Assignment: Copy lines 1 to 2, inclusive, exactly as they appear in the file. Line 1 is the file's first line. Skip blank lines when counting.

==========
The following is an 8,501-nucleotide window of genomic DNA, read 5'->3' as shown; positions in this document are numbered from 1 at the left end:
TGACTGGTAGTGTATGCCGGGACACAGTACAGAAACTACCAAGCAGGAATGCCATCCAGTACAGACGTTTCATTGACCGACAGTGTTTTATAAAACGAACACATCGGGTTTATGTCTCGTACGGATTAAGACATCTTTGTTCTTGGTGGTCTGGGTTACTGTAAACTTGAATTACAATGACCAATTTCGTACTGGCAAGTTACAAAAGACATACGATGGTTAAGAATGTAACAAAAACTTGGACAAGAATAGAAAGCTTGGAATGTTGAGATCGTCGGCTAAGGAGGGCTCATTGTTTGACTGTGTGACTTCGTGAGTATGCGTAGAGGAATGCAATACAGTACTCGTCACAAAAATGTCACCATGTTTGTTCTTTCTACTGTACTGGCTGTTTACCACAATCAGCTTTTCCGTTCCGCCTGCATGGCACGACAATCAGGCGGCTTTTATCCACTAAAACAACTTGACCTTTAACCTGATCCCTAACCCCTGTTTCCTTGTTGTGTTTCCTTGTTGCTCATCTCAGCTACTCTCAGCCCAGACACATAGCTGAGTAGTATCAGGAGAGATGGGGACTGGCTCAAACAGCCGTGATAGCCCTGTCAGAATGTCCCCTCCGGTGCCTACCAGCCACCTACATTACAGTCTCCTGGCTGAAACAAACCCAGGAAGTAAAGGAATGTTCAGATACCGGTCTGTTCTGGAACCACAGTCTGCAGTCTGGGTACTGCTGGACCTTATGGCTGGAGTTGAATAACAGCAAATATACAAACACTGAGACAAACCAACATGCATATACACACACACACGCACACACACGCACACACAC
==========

The following is an 8,501-nucleotide window of genomic DNA, read 5'->3' as shown; positions in this document are numbered from 1 at the left end:
TGACTGGTAGTGTATGCCGGGACACAGTACAGAAACTACCAAGCAGGAATGCCATCCAGTACAGACGTTTCATTGACCGACAGTGTTTTATAAAACGAACACATCGGGTTTATGTCTCGTACGGATTAAGACATCTTTGTTCTTGGTGGTCTGGGTTACTGTAAACTTGAATTACAATGACCAATTTCGTACTGGCAAGTTACAAAAGACATACGATGGTTAAGAATGTAACAAAAACTTGGACAAGAATAGAAAGCTTGGAATGTTGAGATCGTCGGCTAAGGAGGGCTCATTGTTTGACTGTGTGACTTCGTGAGTATGCGTAGAGGAATGCAATACAGTACTCGTCACAAAAATGTCACCATGTTTGTTCTTTCTACTGTACTGGCTGTTTACCACAATCAGCTTTTCCGTTCCGCCTGCATGGCACGACAATCAGGCGGCTTTTATCCACTAAAACAACTTGACCTTTAACCTGATCCCTAACCCCTGTTTCCTTGTTGTGTTTCCTTGTTGCTCATCTCAGCTACTCTCAGCCCAGACACATAGCTGAGTAGTATCAGGAGAGATGGGGACTGGCTCAAACAGCCGTGATAGCCCTGTCAGAATGTCCCCTCCGGTGCCTACCAGCCACCTACATTACAGTCTCCTGGCTGAAACAAACCCAGGAAGTAAAGGAATGTTCAGATACCGGTCTGTTCTGGAACCACAGTCTGCAGTCTGGGTACTGCTGGACCTTATGGCTGGAGTTGAATAACAGCAAATATACAAACACTGAGACAAACCAACATGCATATACACACACACACGCACACACACGCACACACAC